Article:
On November 27, 2019, the Department of Commerce published in the Federal Register proposed regulations for its review and potential blocking of transactions involving the information and communications technology and services supply chain (ICTS Supply Chain). The notice follows President Donald Trump’s Executive Order of May 15, 2019, “Securing the Information and Communications Technology and Services Supply Chain,” which required Commerce to implement regulations governing the process and procedures that will be used to “identify, assess, and address certain information and communications technology and services transactions that pose an undue risk to critical infrastructure or the digital economy in the United States, or an unacceptable risk to U.S. national security or the safety of United States persons.” See Trump and Trade Update of May 16, 2019.
The May 2019 executive order prohibits transactions that involve information and communications technology or services designed, developed, manufactured or supplied by persons owned by, controlled by or subject to the jurisdiction or direction of a foreign adversary whenever the secretary of commerce determines that a transaction would pose a threat to national security. The executive order grants the commerce secretary the authority to prohibit any acquisition, importation, transfer, installation, dealing in, or use of any information and communications technology or service when it is determined that the transaction: (i) involves property in which a foreign country or national has an interest; (ii) includes information and communications technology or services designed, developed, manufactured or supplied by persons owned by, controlled by or subject to the jurisdiction or direction of a foreign adversary; and (iii) poses certain undue risks to critical infrastructure or the digital economy in the United States or certain unacceptable risk to U.S. national security or U.S. persons.
The proposed regulations make clear that the determination of a “foreign adversary” is a matter of executive branch discretion to be made solely by the secretary of commerce in consultation with other agencies. Commerce will also rely on the Office of the Director of National Intelligence (ODNI) and the Department of Homeland Security (DHS) to prepare an initial threat assessment and vulnerability assessment for any transactions of concern. The commerce secretary will then, on a case-by-case basis and in a fact-specific manner, review the transaction and determine whether the ICTS Supply Chain transaction should be prohibited or mitigated. Under the procedures set forth in the proposed regulations, parties to any particular transaction would be informed of the review and the preliminary determination and provided an opportunity to comment and provide supporting information before any final determination. If it is determined that a transaction presents an undue or unacceptable national security risk, Commerce is authorized to require measures to mitigate the transaction’s identified risks or the secretary of commerce may fully prohibit the transaction. An unclassified, written final determination will be provided to the parties that, to the extent possible, explains how the decision is consistent with the terms of the executive order, and a summary of the final determination, as appropriate, will also be made publicly available.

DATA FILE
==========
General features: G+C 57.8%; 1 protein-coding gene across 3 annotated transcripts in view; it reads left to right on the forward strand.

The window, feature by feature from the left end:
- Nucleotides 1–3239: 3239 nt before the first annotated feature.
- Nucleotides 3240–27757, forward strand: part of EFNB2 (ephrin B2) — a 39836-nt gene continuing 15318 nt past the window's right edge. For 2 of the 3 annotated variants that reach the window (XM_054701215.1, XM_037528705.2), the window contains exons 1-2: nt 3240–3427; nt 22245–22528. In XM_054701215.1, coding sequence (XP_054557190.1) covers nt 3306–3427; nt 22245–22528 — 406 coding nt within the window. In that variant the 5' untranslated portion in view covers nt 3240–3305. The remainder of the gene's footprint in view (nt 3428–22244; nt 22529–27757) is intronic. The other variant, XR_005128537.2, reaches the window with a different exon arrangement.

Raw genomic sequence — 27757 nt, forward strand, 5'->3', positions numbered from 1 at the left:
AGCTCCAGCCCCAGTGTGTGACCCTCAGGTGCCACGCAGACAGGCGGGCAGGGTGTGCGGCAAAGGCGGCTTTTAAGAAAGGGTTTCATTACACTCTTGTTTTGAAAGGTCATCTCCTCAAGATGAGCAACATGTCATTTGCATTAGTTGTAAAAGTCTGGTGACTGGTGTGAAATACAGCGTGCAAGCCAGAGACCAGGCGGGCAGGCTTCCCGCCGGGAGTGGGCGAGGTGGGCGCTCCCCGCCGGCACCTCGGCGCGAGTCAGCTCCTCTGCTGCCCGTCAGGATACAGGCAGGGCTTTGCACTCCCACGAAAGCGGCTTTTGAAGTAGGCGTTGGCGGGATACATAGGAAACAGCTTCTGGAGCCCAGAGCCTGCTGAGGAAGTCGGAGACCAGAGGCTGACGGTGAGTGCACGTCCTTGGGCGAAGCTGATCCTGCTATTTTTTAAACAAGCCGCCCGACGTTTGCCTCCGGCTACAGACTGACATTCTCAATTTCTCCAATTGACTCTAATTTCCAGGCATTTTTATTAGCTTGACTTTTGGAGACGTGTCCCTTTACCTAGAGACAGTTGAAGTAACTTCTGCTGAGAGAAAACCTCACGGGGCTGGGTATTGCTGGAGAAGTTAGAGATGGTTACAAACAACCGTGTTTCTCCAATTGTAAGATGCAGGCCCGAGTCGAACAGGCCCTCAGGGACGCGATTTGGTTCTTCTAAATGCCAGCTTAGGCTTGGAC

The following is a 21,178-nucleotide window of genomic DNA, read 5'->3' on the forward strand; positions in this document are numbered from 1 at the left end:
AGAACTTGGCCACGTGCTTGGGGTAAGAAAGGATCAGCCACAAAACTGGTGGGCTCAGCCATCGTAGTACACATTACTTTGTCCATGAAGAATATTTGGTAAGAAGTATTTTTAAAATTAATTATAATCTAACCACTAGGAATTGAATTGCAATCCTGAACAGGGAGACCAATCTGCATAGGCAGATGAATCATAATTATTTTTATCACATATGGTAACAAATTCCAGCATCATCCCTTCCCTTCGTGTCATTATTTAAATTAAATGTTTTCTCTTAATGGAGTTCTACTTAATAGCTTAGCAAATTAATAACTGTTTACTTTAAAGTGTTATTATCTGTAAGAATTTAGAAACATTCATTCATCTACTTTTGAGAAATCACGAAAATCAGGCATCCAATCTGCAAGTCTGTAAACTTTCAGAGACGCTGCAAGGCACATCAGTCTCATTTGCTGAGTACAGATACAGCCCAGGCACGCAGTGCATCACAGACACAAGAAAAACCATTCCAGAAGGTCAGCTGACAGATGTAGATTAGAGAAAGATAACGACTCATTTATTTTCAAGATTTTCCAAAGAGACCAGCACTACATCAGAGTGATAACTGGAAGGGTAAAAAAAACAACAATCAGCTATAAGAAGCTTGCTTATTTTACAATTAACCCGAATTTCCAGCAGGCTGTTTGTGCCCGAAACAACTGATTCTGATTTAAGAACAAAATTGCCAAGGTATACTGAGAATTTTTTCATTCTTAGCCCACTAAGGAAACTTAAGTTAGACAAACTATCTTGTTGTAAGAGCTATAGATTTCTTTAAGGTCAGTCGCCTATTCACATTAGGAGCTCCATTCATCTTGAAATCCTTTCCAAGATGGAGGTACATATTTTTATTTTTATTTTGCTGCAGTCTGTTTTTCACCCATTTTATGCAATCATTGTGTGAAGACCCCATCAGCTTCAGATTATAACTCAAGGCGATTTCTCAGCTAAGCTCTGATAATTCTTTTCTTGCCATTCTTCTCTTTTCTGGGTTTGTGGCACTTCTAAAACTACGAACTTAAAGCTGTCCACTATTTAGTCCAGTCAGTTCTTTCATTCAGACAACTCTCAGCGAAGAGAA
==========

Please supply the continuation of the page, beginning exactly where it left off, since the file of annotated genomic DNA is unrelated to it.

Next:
The proposed regulations define “information and communications technology or services” as “any hardware, software, or other product or service primarily intended to fulfill or enable the function of information or data processing, storage, retrieval, or communication by electronic means, including through transmission, storage, or display.” Commerce has opened a public comment period on the proposed regulations and notes that the following entities could potentially be affected: (1) telecommunications service providers; (2) internet and digital service providers; and (3) supporting vendors and equipment manufacturers. Written comments must be submitted no later than December 27, 2019 via the Federal eRulemaking Portal at http://www.regulations.gov with docket number DOC-2019-0005. Comments may also be submitted via email to ICTsupplychain@doc.gov with “RIN 0605-AA51” in the subject line. (UPDATE: On December 23, 2019, the Department of Commerce extended the public comment period for these proposed regulations until January 10, 2020.)